Recessed lighting is heavily used in modern lighting design and is a great option for replacing or upgrading the lighting system in your home or office. Their best feature is that it takes up no space and offers a lot of options. And one of the most basic options is
can lights and canless recessed lights. In this article, we explore the differences between the two to help you choose the best option for your style.
Can Recessed Light: The fixture of the can light has a can-shaped housing that can be totally installed in your ceiling. Its housing is usually attached to poles for mounting and usually has an electrical box on top. When installing can light, installations tend to be largely standardized between fixtures. This means that all can lights are installed in a very similar manner. So, once you learn how to install them, you can install most can lights.
Canless Recessed Light: Unlike can lights, canless recessed lighting doesn't come with a can or housing to hold the bulb in place. They use LED lights integrated into the system, and because of the ultra-thin housing and compact construction, they can fit into tight spaces. Because of the way they connect to your wiring, they don't require an electrical box, requiring only a few inches of deep ceiling space to install.
The replacement of Can light bulbs will be easier for their construction. Because of the housing, users are free to choose decorations that match their decor, and they can also choose lower-cost bulbs such as fluorescent lamps. The Can-shape shell allows Can light to gather light better. However, because the installation of Can Light has certain limitations, it needs to consider the location based on the structure of the house, and if you choose fluorescent bulbs, the brightness and service life may not be as good as Canless Light using LEDs.
A single canless light has no can-shape housing, no need to pry open the ceiling to fix the lighting when installing, just punch a hole in the plasterboard or use an existing can to install. Moreover, because of the compact structure, most of the canless recessed lights on the market use LEDs. Although they are more expensive than fluorescent bulbs, they have a long service life, high brightness, and can maintain a good temperature even after long-term use. What's more, LED lights are more energy-efficient and economical in the long run than fluorescent lights.
But, just because canless recessed lighting is compact, it may not be easy for you to replace. Recessed lighting systems with canisters allow you to change bulbs while the whole system stays in place, but with canless recessed light, you'll need to replace units, which is not an easy task.
Whether it is recessed light or canless recessed light, LED will undoubtedly be the best choice. When choosing an LED light, consider the following options:
3000K LED Light: If you need to install warm lights in your kitchen, bathroom, office area, or other places,
3000K bulbs would be recommended. It is neither too strong to stimulate eyesight nor too weak to affect eyesight. If you plan to buy a batch of LEDs to install in your recessed lighting system, 3000K LED lights are a good choice.
Dimmable LED Light: Dimmable lighting options allow you to easily adjust the intensity of light in your home for the most comfortable lighting experience. Dimming the lights can also reduce your energy bills.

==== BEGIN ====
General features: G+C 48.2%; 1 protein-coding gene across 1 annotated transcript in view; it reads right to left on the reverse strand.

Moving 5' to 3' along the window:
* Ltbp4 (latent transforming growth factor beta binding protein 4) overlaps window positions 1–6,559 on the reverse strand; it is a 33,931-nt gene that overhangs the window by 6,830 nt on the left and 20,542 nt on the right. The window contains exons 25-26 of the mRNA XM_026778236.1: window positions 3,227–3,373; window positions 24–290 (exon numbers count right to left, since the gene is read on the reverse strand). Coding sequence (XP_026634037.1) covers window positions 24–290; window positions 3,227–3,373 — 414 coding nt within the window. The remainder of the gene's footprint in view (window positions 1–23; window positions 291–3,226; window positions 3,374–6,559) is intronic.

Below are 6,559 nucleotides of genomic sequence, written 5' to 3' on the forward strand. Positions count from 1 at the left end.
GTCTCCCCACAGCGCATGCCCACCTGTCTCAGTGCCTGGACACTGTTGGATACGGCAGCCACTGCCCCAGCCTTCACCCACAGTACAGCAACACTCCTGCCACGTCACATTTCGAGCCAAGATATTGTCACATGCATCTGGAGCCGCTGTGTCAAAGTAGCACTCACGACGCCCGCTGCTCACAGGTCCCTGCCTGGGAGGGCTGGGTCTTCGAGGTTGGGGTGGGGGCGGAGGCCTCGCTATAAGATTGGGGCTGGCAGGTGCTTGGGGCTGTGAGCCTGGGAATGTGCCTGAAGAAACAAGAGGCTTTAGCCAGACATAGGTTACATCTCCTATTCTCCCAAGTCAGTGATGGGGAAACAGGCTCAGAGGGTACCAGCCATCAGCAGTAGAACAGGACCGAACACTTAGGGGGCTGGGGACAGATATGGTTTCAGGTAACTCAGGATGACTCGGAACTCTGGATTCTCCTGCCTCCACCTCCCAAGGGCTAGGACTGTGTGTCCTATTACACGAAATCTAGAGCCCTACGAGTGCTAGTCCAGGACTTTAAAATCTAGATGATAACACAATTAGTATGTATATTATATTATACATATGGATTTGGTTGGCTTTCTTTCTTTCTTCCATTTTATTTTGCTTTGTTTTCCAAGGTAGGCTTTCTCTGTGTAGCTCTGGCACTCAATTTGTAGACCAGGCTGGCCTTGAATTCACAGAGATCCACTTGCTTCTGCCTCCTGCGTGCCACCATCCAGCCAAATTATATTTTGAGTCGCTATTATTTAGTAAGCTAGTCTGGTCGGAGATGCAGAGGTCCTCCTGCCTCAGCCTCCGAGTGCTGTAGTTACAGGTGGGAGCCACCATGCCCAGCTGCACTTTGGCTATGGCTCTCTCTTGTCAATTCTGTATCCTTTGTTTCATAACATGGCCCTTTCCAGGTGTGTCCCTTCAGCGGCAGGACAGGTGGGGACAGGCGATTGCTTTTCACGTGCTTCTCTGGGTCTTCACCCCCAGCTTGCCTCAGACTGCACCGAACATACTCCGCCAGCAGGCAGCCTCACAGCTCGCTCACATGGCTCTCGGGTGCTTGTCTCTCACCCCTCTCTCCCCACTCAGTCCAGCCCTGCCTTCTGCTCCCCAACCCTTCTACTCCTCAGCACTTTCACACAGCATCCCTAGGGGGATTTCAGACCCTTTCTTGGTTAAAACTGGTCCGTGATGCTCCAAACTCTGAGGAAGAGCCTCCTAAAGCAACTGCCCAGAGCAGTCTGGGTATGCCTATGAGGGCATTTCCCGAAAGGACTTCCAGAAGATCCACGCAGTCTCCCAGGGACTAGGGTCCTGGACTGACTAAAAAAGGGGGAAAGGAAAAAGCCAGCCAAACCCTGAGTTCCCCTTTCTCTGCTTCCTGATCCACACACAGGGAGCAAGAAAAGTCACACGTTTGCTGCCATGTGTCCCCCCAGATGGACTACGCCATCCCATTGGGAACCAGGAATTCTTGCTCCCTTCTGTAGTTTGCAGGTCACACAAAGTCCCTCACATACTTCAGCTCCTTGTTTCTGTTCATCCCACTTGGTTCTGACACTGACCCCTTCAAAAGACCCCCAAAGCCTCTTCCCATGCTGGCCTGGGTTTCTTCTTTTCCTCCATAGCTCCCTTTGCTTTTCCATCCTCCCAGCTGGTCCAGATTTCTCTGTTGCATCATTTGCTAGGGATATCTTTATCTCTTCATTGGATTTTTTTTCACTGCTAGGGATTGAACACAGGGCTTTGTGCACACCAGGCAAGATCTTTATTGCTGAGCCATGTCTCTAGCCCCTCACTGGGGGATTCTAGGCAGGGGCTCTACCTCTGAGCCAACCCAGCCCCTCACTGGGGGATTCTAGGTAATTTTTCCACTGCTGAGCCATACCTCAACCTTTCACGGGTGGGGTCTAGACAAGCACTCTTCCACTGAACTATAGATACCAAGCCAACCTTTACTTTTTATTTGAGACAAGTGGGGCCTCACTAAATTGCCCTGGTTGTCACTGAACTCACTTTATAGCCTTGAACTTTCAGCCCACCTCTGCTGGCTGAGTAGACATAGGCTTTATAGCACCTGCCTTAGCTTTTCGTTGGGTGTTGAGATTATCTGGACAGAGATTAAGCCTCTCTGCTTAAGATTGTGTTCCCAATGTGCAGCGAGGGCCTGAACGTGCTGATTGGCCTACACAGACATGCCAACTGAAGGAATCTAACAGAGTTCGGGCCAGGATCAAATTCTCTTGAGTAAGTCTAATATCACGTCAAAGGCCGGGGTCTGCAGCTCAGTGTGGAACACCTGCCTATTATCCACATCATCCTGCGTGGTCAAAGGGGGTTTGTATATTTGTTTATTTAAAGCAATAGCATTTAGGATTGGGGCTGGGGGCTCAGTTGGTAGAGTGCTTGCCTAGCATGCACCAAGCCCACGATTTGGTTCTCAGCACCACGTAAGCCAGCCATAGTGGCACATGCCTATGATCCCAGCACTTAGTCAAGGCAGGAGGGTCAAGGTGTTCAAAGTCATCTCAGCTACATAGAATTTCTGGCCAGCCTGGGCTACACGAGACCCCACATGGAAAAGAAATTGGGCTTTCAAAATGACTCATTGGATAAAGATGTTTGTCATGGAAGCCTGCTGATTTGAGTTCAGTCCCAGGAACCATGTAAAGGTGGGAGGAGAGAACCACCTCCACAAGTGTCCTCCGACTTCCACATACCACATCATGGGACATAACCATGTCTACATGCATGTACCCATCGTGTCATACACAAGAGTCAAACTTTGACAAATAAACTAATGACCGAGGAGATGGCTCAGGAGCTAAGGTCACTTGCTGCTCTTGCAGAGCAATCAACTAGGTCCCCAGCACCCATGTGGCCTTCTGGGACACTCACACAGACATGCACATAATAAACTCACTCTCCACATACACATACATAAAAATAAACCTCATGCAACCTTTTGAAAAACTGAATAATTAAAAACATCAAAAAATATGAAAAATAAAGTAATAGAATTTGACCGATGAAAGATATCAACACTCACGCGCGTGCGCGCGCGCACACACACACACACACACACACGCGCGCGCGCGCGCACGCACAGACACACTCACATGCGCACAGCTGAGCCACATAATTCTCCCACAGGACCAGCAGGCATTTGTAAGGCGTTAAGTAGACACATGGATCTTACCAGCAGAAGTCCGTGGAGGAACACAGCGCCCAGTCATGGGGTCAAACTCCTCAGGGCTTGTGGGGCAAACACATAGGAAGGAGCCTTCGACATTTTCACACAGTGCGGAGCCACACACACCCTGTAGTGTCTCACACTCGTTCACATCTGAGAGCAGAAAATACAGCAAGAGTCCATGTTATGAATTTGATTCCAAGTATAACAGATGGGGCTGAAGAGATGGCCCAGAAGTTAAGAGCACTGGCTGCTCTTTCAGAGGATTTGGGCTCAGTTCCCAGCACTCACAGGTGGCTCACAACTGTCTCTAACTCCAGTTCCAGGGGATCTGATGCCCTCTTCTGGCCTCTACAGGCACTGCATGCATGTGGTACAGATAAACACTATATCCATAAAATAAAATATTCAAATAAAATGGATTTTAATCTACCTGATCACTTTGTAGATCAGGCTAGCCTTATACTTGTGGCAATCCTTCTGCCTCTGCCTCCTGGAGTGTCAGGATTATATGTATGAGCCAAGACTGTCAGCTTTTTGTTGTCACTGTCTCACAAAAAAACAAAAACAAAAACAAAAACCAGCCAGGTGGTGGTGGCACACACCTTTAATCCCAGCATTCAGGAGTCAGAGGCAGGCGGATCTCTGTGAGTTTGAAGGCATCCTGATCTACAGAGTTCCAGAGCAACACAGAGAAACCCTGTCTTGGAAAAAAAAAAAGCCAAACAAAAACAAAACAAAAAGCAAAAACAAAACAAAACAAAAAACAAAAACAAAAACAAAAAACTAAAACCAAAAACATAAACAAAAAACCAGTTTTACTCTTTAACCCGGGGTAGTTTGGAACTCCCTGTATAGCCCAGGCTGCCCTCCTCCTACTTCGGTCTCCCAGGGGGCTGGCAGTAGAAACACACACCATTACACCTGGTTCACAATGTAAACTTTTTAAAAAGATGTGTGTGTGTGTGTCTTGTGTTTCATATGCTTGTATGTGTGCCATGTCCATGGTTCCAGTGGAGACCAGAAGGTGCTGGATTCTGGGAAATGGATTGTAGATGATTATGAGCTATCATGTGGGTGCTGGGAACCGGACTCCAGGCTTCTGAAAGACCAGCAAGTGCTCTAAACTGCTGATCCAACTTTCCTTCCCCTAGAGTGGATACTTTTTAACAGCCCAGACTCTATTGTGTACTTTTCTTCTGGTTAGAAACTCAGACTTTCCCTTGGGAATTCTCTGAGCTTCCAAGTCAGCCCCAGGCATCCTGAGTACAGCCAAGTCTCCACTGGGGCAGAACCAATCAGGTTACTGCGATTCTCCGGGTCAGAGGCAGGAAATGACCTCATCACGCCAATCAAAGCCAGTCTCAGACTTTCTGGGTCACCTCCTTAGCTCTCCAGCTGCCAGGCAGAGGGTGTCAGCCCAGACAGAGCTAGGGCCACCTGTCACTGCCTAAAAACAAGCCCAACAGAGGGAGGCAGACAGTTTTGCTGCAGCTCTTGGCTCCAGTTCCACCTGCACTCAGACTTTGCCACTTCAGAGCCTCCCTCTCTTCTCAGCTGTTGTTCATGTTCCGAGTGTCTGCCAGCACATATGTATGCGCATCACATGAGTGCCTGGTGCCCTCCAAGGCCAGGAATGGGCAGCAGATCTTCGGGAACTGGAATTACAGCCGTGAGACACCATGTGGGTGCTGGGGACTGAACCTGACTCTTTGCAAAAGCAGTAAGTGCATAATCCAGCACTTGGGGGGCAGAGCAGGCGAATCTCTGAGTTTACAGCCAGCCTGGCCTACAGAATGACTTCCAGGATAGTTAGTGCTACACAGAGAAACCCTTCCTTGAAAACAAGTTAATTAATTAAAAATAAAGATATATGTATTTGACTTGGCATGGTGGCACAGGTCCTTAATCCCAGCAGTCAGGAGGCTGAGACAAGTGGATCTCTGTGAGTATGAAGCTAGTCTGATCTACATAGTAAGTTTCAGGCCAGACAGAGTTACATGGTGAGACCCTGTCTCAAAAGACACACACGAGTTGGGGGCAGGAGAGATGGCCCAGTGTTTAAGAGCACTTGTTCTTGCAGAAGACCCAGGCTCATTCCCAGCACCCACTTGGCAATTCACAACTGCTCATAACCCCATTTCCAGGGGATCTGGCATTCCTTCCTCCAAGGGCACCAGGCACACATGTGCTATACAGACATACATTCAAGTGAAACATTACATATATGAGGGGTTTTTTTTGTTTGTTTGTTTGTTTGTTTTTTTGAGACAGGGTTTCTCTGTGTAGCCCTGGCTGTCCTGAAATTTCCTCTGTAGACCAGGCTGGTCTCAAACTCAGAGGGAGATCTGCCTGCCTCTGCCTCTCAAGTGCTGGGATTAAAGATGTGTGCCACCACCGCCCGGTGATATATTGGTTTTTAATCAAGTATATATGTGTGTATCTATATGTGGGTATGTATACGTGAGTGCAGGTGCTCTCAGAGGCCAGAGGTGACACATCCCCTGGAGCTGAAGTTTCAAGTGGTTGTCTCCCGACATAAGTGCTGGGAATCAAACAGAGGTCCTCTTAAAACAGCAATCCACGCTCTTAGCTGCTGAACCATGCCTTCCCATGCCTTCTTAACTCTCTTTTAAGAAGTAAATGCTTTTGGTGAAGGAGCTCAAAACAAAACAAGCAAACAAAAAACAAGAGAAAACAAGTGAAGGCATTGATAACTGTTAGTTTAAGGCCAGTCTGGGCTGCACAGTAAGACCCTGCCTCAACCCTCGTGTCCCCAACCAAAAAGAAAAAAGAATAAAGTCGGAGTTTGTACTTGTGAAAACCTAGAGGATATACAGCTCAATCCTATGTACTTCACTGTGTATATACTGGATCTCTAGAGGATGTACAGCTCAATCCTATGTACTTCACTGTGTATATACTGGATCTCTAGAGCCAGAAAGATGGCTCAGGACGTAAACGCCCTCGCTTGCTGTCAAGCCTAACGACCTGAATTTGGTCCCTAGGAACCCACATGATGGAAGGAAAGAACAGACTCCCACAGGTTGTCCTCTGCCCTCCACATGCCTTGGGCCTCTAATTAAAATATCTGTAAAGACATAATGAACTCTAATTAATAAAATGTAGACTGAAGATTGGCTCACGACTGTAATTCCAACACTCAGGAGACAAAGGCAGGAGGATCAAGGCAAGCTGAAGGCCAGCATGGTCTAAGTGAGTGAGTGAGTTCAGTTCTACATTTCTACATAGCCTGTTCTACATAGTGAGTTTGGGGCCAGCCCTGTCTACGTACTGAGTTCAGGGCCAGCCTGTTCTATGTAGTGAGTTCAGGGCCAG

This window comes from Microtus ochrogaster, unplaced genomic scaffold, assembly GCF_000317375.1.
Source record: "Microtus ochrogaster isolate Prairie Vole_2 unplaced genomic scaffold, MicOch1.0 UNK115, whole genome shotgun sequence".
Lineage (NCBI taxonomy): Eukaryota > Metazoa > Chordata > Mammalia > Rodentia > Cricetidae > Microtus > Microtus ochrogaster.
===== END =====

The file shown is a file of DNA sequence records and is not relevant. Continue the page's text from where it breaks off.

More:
TruWave™ Light: TruWave Technology™ introduces natural lighting solutions with a superior, balanced spectrum that we can implement anywhere to improve our comfort and overall well-being day and night. Available in two shapes and sizes, BR30 and PAR38,
SYLVANIA TruWave™ CCT optional lamps come in five different color temperature settings: 2700K, 3000K, 3500K, 4000K, or 5000K, allowing you to choose the best option to transform your space. One light bulb solution to transform all spaces for your projects!
After turning off the power to confirm the installation location, wear safety glasses and use a hole saw to drill a hole in the ceiling (make sure the hole is the right size for your light fixture) then use a voltage tester on the wiring to verify that the wire you are using is not live. Feed the wire through the new hole and strip a few inches from the wire, taking care to snip the wire's jacket without damaging the wire. Connect your home's electrical wires to the junction box that comes with each fixture, taking the breakaway plug and inserting the connector to protect and secure the wires going into the box. Then use the color-coded quick connectors to make connections: white to white, black to black, and connect the bare ground wire to green. Close the junction box after the previous step and connect it through the hole in the ceiling to the attic space. Finally connect the junction box to the light fixture using small threaded connectors, with spring wings to snap the light into the ceiling.
Lighting of any kind, if installed improperly or not to the IC rating, can overheat and cause a fire. Before installing lights, have a professional check your wiring to make sure it's suitable for canless recessed lighting. And if you have a non-IC rated device, make sure it doesn't come into contact with any insulators.
The most common sizes found in modern homes and offices are 4 inches to 7 inches. Recessed lighting is not as bright as standard lighting, so when determining the size you need, you need to consider the area you want to light, the height of your ceiling, and so on. For more detailed advice please
contact experts for the best recessed lighting solutions.